Sunday, January 13, 2008
It has been an out-of-the-ordinary week around THE FARM this past week. But on the other hand, this past week has been exceptionally normal. Huh. I guess “life” has been here this past week.
Just a week ago Friday, I let something very heavy that I was holding up over my head fall out of my hands. Didn’t do it on purpose or because I wanted to. No, my aging shoulders just decided it was time to relax. Now. That doesn’t seem like an issue, does it? But unfortunately, this heavy thing fell down on my right arm. Again, not an issue, is it? Well, except that my right arm was on a heavy steel brace. Now, that’s an issue.
So when the heavy steel extension came down on my arm and the heavy steel under my arm supported my arm, guess what had to squish to accommodate the weight of the falling steel? Yup. My arm. Like I said, that’s an issue.
As a result of this injury, this past week has been filled with me walking around the place either cradling this bruised arm or holding it upright like I am constantly greeting the world with the American Indian “How” sign. I was not really even able to brush my teeth or brush my hair with that arm let alone hook or lead horses! Lifting feed buckets? No way! I spent this entire week either standing and watching or trying to perfect my skills in using my left hand!
We won’t even talk about operating a mouse and processing emails left-handed. I now truly appreciate the new shorthand of “U” instead of “you”! Most frustrating and worrisome is the fact that our Annual State of THE FARM is coming up fast! And here I sit, unable to key, write, or do anything with that right hand. Worried? You bet, but I trust we will do our best with what I can assemble with an arm that’s healing. And healing very slowly, I might add!
And true to their character, The ‘Other’ Herd rallied around and cared for The Herd and me while I was wounded. Starting on Saturday, the day after the accident, someone was here in the afternoon to insure the house was warm and the litter boxes changed. And that even my tummy was filled with something other than cereal. And The Herd never missed a meal or had low stock tanks. Barns were cleaned and in general, you would never know that one of us was out of commission.
Many times while I was standing around watching everyone else do my daily chores, I looked up at the Mission Board hanging in the barn. I was the crippled. I was the weak. And I sure felt like I was the lost. But these women cared and watched over. The fed us all in justice. I am in awe of their dedication, caring, and commitment. Thank you to every one of you.
Then about Tuesday, I believe, I received one of those emails – “I love my horse but…” Yup. There it was. The pledge of undying love with the explanation of why the horse no longer fit in her pasture and so was scheduled to be euthanized on Saturday. That’s correct. Only four (4) days notice. But I did my best to look past the Human and see the life on the other side – a cute little Shetland mare with a bad eye and a tendency to founder. Very manageable. Not life-threatening and certainly a good pet or carthorse for someone!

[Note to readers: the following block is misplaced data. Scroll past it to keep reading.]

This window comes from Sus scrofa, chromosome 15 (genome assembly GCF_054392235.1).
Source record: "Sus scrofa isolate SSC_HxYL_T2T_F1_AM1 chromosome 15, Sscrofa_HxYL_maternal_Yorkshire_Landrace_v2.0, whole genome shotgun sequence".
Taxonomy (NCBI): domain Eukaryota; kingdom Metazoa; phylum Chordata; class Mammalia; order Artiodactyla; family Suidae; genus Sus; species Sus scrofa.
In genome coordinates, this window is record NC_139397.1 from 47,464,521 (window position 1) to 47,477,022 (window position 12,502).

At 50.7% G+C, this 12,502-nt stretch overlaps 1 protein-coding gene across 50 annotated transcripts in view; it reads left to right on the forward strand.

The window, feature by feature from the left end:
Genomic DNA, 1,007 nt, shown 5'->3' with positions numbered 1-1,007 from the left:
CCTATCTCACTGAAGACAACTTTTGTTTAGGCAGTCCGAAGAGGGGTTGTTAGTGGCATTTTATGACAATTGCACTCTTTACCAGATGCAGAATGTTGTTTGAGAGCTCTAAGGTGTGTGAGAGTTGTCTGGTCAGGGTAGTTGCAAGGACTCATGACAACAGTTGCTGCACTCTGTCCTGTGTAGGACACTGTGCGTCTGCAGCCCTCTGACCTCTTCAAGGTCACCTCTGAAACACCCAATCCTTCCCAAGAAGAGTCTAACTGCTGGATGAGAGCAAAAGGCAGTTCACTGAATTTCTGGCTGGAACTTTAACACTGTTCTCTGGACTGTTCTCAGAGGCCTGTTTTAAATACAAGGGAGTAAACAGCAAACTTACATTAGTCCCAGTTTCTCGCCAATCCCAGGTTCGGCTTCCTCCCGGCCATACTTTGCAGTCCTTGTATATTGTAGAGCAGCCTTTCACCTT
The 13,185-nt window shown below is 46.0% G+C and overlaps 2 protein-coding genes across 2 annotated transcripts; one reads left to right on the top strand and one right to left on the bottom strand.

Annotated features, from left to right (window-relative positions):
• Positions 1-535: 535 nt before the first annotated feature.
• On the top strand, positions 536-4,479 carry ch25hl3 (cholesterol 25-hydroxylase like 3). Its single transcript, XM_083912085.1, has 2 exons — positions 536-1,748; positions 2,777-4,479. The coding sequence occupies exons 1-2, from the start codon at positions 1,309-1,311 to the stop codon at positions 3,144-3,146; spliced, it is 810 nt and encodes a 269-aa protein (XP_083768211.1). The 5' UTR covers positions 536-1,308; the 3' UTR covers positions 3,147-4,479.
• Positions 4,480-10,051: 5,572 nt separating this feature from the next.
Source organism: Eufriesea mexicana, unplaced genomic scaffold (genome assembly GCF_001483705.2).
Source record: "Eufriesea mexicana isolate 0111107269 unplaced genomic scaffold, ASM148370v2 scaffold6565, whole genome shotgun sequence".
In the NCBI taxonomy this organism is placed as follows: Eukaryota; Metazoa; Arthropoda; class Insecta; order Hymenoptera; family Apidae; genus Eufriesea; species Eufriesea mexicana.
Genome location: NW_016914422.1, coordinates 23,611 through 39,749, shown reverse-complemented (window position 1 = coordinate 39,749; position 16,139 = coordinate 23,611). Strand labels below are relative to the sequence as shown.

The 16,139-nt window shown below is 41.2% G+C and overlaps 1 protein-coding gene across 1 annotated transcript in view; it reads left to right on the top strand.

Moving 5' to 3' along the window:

Emails and postings flew! I was talking to South Dakota, Minnesota, Madison, even Iowa. Big and little rescues are full – packed! But we did not abandon the mare. No, instead we continued to spread the word as I worked with the owner and tried to get Saturday’s appointment cancelled.
Then, quietly, came an email from one of The ‘Other’ Herd. A home for the Shetland? Yes, she had one. A good one. A young couple with young children and already a few rescues in their pasture. Yes, this couple would take this little girl – unseen – and give her “a home for the rest of her days.” The relief was almost overwhelming!
Postings were updated and a few of us talked: “Exhausting work, isn’t it? Given so short of a deadline! How will we manage this winter when all of us are already over capacity? Are we sure it’s a good home for the Shetland? Yes, they keep coming and coming and coming. No, it doesn’t seem to ever end. How do we survive? Not just fling up our hands in surrender?”
Wisdom came from one – an experienced one. “Don’t look at the horizon,” she said, “just work on the next one. Take them one at a time. You can manage one.” Good advice. I need to remember that.
Why? Because when I lifted my head late Friday night after making the deadline on the Shetland, I found three (3) more just like her sitting in my email inbox. One at a time, Sandy. Just work on the next one. One at a time.
And then throughout the week, I have spent quiet time – when I could find some – to think and remember my Andy. Last Sunday was the anniversary of his crossing and it seems so right that it be cold and raw outside. Andy met every challenge in life with a set jaw and his face right in the wind. Just like someone else I knew and cared for at the close of her life. Andy would be facing all of these bumps straight on and reminding me that I’m “tougher than all that. For crying out loud, woman, just do what you’ve gotta do!”
Once again, good advice. From a good man. Someone I miss horribly but talk to just about every day. You need to guide me, Andy. Stand behind me and push me sometimes. Stand in front of me and block the way other times. Stand beside me and smile when it all comes together.
Typical week – physical pain, emotional bumps, a life or two saved, and others with like minds and hearts here whenever needed. Just how did I fall in to this life of richness? Once again, I can hear my Andy – “You are just plain out lucky, woman!”
Enjoy the journey of each and every day,
Sandy and The Herd